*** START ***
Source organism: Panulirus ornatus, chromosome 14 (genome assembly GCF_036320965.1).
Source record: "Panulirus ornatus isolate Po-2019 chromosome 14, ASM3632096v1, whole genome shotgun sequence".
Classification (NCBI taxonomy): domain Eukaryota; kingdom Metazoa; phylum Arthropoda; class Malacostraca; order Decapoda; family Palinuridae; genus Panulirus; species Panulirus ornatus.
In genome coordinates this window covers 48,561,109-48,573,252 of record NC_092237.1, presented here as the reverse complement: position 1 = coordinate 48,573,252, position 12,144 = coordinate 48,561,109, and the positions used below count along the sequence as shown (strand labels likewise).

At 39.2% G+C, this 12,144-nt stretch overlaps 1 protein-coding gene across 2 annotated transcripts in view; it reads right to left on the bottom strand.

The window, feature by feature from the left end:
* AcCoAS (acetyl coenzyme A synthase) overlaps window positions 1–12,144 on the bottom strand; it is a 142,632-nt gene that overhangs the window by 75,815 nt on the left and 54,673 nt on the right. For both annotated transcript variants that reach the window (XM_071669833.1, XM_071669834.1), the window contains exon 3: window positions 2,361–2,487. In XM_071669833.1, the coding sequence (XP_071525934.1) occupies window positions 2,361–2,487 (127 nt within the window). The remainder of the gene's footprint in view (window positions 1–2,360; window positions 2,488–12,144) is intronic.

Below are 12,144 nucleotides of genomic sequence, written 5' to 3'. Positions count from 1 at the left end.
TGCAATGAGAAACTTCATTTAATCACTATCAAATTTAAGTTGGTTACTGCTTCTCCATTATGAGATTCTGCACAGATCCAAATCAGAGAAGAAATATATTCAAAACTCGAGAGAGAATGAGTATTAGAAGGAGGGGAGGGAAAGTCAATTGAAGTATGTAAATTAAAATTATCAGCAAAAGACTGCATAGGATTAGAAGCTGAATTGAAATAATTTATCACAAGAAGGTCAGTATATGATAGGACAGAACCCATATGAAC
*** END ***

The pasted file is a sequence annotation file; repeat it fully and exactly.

Source organism: Panulirus ornatus, chromosome 14 (genome assembly GCF_036320965.1).
Source record: "Panulirus ornatus isolate Po-2019 chromosome 14, ASM3632096v1, whole genome shotgun sequence".
Classification (NCBI taxonomy): domain Eukaryota; kingdom Metazoa; phylum Arthropoda; class Malacostraca; order Decapoda; family Palinuridae; genus Panulirus; species Panulirus ornatus.
In genome coordinates this window covers 48,561,109-48,573,252 of record NC_092237.1, presented here as the reverse complement: position 1 = coordinate 48,573,252, position 12,144 = coordinate 48,561,109, and the positions used below count along the sequence as shown (strand labels likewise).

At 39.2% G+C, this 12,144-nt stretch overlaps 1 protein-coding gene across 2 annotated transcripts in view; it reads right to left on the bottom strand.

The window, feature by feature from the left end:
* AcCoAS (acetyl coenzyme A synthase) overlaps window positions 1–12,144 on the bottom strand; it is a 142,632-nt gene that overhangs the window by 75,815 nt on the left and 54,673 nt on the right. For both annotated transcript variants that reach the window (XM_071669833.1, XM_071669834.1), the window contains exon 3: window positions 2,361–2,487. In XM_071669833.1, the coding sequence (XP_071525934.1) occupies window positions 2,361–2,487 (127 nt within the window). The remainder of the gene's footprint in view (window positions 1–2,360; window positions 2,488–12,144) is intronic.

Below are 12,144 nucleotides of genomic sequence, written 5' to 3'. Positions count from 1 at the left end.
TGCAATGAGAAACTTCATTTAATCACTATCAAATTTAAGTTGGTTACTGCTTCTCCATTATGAGATTCTGCACAGATCCAAATCAGAGAAGAAATATATTCAAAACTCGAGAGAGAATGAGTATTAGAAGGAGGGGAGGGAAAGTCAATTGAAGTATGTAAATTAAAATTATCAGCAAAAGACTGCATAGGATTAGAAGCTGAATTGAAATAATTTATCACAAGAAGGTCAGTATATGATAGGACAGAACCCATATGAAC